Film and TV

Game Of Thrones: "Cripples, Bastards, and Broken Things"

For those who've read the books, there's been some understandable speculation as to how they're planning to cram the entire narrative into 10 measly hour-long episodes. I mean sure, it's HBO, so an hour's worth of programming is literally an hour's worth, but George R.R. Martin's tale of intrigue and incest is so convoluted the only way to get the whole story out there from this point would be to cram as much exposition into the remaining episodes as possible.

And that's just what they did with last night's installment. Much was revealed, so let's dive right in. Bastards.

In Winterfell, Bran Stark wakes from a dream about a three-eyed raven to the news that guests have arrived. He's not too keen to receive them, but Theon convinces him to make an appearance. Bran's wolf doesn't take very kindly to Theon's presence, which is something we'll sock away for later.

One of the guests is none other than Tyrion, returning from the Wall and receiving a chilly (heh) reception from Lord Robb at Winterfell. In spite of that, he gives Bran plans for a special saddle that will allow him to ride a horse. Robb's belated gratitude isn't enough to convince Tyrion to stay, and it's as he's leaving that he runs into Theon, and where we finally learn the latter's story: Theon's father Balon Greyjoy rose up in rebellion against Robert and was put down by, among others, Ned Stark. Theon is a hostage/ward of the Starks in order to keep his father in line after a failed rebellion.

There's also a new man on the Wall named Samwell Tarly, and he's a lousy fighter. Worse, he's a coward. Jon defends him, which only heightens the tension between him and Ser Thorne. Later, we find out Sam's father gave him a choice on his 18th birthday: Take the black or suffer an "accident" on a hunt. Fat cravens make poor heirs, you see.

Jon is able to convince the others to take it easy on Sam, even certain...recalcitrant brothers, with the help of his own direwolf (Hello, Ghost. Nice to finally meet you). Finally, the two share a bonding moment over their respective virginity until Ser Thorne shows up and reminds them winter is coming, only without saying the actual words "winter" or "is" or "coming."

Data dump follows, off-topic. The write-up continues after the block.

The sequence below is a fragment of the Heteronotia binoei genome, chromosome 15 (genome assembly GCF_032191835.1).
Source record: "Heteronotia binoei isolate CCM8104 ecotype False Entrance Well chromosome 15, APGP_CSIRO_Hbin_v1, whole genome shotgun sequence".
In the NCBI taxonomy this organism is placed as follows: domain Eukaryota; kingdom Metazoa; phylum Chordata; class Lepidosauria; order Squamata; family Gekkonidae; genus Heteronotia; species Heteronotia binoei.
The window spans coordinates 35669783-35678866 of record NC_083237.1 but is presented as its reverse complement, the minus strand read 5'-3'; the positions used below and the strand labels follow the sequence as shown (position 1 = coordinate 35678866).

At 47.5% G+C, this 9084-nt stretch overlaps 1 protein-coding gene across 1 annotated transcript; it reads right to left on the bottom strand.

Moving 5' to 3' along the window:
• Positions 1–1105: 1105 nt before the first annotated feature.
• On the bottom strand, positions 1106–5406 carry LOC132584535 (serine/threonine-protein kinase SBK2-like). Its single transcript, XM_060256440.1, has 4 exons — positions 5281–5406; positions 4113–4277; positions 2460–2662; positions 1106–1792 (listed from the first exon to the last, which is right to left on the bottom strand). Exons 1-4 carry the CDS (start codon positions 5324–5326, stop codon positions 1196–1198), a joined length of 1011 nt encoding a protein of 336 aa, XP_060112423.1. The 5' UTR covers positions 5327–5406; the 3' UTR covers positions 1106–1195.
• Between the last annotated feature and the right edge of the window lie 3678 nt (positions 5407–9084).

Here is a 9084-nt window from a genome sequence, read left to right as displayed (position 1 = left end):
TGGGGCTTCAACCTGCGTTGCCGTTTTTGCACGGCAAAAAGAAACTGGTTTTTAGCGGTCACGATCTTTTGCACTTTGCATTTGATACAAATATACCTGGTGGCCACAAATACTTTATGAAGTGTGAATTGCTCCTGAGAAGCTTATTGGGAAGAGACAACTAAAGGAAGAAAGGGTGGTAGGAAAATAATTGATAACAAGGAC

Across the Narrow Sea, Drogo's riders have reached Vaes Dothrak (City of the Horselords), and Viserys is getting pissier. He gets a little more screen time this week, giving a high level overview of dragon history to a girl in a bathtub (these Dothraki like their tubs). Jorah reveals he sold slaves to make his wife happy, for as well as that turned out.

It's nice to see Danaerys growing a spine, especially when she tells her brother he'd be wise not to raise his hand against her again. She's finally coming around to the point of view of Ser Jorah and 2 million-and-change viewers every week: Viserys' chances of taking back Westeros are pretty much nonexistent, even if he could convince the Dothraki to cross the ocean (they're superstitiously fearful of any water they can't drink, which conveniently explains why this Mongol-type horde has never pestered the Seven Kingdoms before).

Back in King's Landing, Ned questions Grand Maester Pycelle about Jon Arryn's death, and learns the former Hand was inquiring after a book on the lineages of great houses and kings. Oh, and his last words were "The seed is strong." Ned suspects poison, but Pycelle demurs, reminding Ned poison is the weapon of women, cravens, and eunuchs.

Eunuchs like Councillor Varys maybe?

There's also a nice exchange between Ned and Arya, who insists she has no plans to marry and have children. For those who know the books, Arya is just one of several female characters chafing against their destinies, and it's nice to see this trend upheld in the series.

Finally, Petyr Baelish gives Ned some advice: ask after Jon Arryn's squire - Ser Hugh - and go talk to an armorer, where a certain apprentice lives. A certain apprentice who happens to be King Robert's bastard son. Ned sends Jory to deliver a message to the king, but the king is "indisposed." The scene gives Jaime his weekly opportunity to be snotty to someone, however.

Ned never gets a chance to talk to Ser Hugh, however. He's killed while jousting during the Hand's Tourney by Gregor Clegane, older brother to the Hound (Prince Joffrey's bodyguard), though to hear Baelish tell it, big bro is responsible for those nasty burn scars on the Hound's face.

Finally, Tyrion crosses paths with Catelyn and Ser Rodrik at an inn. In a deft move, she singles out her allies and then commands them to bring Tyrion to Winterfell to face justice for trying to kill Bran. Aaaaaaaand scene.

Next week: Intrigue and swordplay at King's Landing, and Tyrion looks to turn the tables on his captors.

KEEP THE HOUSTON PRESS FREE... Since we started the Houston Press, it has been defined as the free, independent voice of Houston, and we'd like to keep it that way. With local media under siege, it's more important than ever for us to rally support behind funding our local journalism. You can help by participating in our "I Support" program, allowing us to keep offering readers access to our incisive coverage of local news, food and culture with no paywalls.
Peter Vonder Haar writes movie reviews for the Houston Press and the occasional book. The first three novels in the "Clarke & Clarke Mysteries" - Lucky Town, Point Blank, and Empty Sky - are out now.
Contact: Pete Vonder Haar